President Obama will host congressional Democrats at a White House reception on Wednesday as he seeks to build support for the Trans-Pacific Partnership (TPP) trade agreement.
Obama will talk about “shared priorities in trade” during a “working reception” in the State Dining Room that will include House and Senate lawmakers, the White House said.
The White House is working to get lawmakers on board with the TPP agreement, one of the top remaining items left on Obama’s second-term agenda.
The 12-nation trade agreement, which was finalized earlier this month, is not expected to go before Congress until next year. But Obama has become personally involved in selling the controversial pact to members of Congress and industry leaders, months ahead of what’s expected to be a tough vote.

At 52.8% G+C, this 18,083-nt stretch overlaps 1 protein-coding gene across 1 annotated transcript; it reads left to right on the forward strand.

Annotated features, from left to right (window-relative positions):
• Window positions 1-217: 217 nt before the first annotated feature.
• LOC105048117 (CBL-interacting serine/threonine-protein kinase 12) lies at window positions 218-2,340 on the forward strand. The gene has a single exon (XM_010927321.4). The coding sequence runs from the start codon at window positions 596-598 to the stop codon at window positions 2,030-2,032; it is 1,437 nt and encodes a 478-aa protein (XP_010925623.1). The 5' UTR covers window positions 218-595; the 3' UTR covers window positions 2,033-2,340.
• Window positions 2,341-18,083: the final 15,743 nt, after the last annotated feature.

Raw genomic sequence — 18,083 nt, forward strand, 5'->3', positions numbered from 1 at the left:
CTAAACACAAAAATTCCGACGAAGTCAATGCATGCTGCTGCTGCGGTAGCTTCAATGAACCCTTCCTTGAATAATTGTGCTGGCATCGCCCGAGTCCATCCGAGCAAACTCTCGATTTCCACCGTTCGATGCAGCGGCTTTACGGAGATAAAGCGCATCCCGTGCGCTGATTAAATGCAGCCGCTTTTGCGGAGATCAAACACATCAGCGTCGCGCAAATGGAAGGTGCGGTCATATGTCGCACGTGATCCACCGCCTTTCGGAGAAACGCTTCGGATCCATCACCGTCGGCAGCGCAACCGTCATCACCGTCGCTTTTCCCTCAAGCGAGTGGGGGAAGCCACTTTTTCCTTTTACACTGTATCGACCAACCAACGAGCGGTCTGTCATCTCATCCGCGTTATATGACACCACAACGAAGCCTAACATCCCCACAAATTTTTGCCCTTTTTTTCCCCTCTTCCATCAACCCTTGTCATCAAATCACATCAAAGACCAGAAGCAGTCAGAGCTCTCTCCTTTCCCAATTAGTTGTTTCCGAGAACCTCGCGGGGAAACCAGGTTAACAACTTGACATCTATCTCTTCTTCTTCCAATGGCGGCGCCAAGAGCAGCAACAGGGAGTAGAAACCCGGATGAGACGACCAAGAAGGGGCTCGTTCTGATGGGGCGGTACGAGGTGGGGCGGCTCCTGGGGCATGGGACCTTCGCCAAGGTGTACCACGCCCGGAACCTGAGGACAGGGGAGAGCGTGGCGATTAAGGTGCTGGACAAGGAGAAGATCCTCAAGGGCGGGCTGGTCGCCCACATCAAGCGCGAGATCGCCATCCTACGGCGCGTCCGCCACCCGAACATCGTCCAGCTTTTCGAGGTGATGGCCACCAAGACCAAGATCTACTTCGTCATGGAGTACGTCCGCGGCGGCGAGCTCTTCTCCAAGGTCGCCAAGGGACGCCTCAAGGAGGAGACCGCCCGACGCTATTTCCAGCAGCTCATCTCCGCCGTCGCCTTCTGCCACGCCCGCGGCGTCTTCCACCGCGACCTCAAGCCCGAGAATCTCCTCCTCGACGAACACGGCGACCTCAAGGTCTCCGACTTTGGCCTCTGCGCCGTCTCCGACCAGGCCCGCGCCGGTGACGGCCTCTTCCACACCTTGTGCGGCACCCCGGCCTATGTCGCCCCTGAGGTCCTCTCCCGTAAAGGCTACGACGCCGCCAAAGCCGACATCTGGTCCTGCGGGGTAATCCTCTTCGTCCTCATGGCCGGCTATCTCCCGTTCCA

The White House has touted how the deal would knock down tariffs and other barriers to trade with nations along the Pacific Rim. It’s a central element of Obama’s so-called pivot to Asia, a means to counter China's rising influence in the region and around the globe.
But opponents of the deal say it could lead to American jobs being shipped overseas and that the deal’s labor and environmental standards are not stringent enough. Republicans and Democrats are both divided over the deal.